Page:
Okra is now a regular addition to our garden. Okra is a plant that likes warm weather and does well even in hot dry conditions, but of course will respond to water. We love this vegetable because it just keeps bearing and bearing right up until frost. We usually have a small patch in the garden and the pods rarely make it home to the table because we eat them while we are working in the garden. There are thousands of recipes for cooking with okra.
We have grown both purple and green varieties, which both taste the same to us. Okra is in the mallow family and a cousin to cotton, hibiscus and hollyhock. It is a vegetable that originated in Africa and seems to have followed the importation of slaves to the southern U.S.A., the Carribean, and South America. Okra is very popular in the southern states but can be grown much farther north.
Okra seeds are planted once the soil warms up in the spring. It takes about 60 days after planting for the okra to start blossoming. Similar to the cotton plant, the blossom only lasts about a day. Pods quickly develop and are ready to pick in 4 -5 days in warm weather. If the pods grow longer than about 4 inches, they become tough and less appetizing. If pods grow too long it is best to cut them off the plant and put them in your compost bin.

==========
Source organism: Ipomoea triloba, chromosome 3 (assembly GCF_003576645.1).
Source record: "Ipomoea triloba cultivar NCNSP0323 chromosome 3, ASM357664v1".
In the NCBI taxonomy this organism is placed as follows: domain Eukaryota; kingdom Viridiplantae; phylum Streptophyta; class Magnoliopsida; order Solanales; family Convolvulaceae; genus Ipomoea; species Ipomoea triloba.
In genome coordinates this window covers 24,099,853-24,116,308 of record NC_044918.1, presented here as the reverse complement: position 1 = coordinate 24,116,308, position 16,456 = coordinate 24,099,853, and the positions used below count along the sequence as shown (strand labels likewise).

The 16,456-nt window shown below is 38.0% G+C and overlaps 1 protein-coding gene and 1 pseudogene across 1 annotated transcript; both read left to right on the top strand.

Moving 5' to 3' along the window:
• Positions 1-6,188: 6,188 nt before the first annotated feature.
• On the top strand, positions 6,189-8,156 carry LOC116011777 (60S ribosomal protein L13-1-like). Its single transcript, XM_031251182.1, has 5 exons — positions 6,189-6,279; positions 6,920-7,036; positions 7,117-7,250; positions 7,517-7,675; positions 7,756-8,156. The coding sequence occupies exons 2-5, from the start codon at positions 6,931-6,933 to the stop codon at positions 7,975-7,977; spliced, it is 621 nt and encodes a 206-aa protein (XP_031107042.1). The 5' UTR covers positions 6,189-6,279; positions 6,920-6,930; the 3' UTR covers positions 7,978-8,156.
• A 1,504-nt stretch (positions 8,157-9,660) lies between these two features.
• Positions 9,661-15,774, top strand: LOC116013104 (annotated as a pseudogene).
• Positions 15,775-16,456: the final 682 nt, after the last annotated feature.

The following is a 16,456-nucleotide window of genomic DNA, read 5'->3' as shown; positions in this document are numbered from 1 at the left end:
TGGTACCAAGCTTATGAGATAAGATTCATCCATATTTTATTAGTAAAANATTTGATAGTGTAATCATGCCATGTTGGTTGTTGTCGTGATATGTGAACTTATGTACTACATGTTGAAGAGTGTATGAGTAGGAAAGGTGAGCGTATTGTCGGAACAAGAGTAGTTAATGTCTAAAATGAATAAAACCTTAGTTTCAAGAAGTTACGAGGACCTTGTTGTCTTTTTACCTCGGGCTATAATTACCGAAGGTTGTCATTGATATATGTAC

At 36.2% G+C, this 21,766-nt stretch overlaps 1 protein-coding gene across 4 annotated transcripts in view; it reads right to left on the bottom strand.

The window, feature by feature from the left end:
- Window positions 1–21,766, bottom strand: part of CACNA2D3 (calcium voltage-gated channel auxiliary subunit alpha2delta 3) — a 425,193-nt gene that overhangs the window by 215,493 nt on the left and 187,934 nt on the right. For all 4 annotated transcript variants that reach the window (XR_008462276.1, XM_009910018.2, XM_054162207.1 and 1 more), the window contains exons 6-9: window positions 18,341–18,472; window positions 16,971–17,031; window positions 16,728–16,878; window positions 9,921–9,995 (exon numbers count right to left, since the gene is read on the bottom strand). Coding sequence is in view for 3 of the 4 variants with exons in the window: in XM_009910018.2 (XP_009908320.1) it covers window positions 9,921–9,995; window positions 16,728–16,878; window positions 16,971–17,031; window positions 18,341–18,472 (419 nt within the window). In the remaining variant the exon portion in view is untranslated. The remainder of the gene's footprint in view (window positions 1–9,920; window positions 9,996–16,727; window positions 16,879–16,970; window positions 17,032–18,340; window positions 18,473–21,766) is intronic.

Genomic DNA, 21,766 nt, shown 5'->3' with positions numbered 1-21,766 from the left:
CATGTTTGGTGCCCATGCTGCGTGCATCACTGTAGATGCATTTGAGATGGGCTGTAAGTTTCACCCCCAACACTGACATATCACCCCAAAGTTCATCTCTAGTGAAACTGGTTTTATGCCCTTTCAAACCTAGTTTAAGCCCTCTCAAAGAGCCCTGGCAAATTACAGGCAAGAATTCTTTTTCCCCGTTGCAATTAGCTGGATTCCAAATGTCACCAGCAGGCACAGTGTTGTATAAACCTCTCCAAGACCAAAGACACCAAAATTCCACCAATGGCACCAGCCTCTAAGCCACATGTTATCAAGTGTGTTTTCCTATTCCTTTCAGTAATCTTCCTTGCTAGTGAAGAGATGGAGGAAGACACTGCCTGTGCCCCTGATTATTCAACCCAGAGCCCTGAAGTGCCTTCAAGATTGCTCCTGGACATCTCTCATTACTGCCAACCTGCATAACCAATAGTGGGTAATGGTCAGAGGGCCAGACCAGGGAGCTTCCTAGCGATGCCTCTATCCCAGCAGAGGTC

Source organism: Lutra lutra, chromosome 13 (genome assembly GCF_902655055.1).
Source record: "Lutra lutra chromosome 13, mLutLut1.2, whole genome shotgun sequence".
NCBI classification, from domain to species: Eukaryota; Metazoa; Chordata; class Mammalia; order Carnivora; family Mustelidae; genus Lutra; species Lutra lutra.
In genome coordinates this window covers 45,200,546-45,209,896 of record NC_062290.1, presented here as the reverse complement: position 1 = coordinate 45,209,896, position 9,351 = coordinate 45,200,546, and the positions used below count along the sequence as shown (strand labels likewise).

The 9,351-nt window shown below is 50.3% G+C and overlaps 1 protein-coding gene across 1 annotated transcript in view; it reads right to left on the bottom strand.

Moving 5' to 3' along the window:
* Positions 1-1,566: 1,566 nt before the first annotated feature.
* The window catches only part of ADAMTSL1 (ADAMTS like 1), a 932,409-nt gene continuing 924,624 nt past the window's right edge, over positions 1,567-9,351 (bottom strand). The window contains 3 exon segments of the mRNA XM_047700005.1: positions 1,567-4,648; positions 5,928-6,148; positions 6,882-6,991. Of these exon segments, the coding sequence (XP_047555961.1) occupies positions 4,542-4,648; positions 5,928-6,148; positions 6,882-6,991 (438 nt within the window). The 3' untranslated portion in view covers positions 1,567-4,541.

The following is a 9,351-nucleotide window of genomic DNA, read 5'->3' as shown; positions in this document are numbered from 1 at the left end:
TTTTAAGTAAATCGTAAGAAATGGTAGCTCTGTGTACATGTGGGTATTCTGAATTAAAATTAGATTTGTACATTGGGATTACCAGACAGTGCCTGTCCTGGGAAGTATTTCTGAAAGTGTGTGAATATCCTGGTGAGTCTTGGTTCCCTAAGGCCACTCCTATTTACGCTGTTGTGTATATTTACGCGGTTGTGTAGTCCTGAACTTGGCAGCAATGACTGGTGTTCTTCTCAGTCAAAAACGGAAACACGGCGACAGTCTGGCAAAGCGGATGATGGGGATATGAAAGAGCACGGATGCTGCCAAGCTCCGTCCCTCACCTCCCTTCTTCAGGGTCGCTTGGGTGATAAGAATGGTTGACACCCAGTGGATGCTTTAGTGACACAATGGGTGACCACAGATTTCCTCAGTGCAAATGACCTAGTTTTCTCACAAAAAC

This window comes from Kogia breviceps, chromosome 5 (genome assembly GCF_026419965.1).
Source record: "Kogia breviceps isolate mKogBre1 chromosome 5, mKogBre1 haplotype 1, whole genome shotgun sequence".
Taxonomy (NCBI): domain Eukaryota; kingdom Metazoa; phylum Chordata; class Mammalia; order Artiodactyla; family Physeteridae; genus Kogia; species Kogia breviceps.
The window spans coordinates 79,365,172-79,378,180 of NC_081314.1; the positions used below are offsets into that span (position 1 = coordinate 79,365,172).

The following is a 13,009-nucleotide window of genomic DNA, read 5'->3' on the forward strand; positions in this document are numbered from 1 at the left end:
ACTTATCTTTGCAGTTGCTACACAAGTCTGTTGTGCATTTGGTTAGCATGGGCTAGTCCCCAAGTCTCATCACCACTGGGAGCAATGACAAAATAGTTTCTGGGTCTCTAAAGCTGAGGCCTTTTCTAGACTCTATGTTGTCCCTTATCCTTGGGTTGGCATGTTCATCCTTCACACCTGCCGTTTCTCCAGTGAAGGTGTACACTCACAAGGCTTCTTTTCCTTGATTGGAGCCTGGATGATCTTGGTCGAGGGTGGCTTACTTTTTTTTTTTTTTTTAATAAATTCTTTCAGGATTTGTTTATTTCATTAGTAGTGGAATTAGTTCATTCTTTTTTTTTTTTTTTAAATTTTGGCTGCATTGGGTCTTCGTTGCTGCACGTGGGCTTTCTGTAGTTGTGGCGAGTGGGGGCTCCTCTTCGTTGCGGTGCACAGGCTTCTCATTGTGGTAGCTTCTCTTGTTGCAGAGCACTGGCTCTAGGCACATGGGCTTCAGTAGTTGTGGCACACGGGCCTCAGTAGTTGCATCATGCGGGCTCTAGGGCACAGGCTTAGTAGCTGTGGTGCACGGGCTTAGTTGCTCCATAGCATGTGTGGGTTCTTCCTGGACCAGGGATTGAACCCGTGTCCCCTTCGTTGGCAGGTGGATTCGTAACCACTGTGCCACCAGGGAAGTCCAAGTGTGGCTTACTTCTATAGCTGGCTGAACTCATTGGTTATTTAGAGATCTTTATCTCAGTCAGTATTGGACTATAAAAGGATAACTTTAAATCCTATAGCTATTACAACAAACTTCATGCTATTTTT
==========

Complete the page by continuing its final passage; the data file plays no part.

In our community garden, we planted purple okra in rows and our neighbor planted her green okra in a group in an area about 6 feet by 3 feet. We planted earlier and had some insect problems and she planted later and her plants got off to a better start. Our plants have never caught up with hers, but are still bearing nicely. If you have never grown okra before, we suggest giving it a try. It is relatively easy to grow and produces a lot of pots. And there are and endless variety of ways to eat it. Surely you will like one of them!!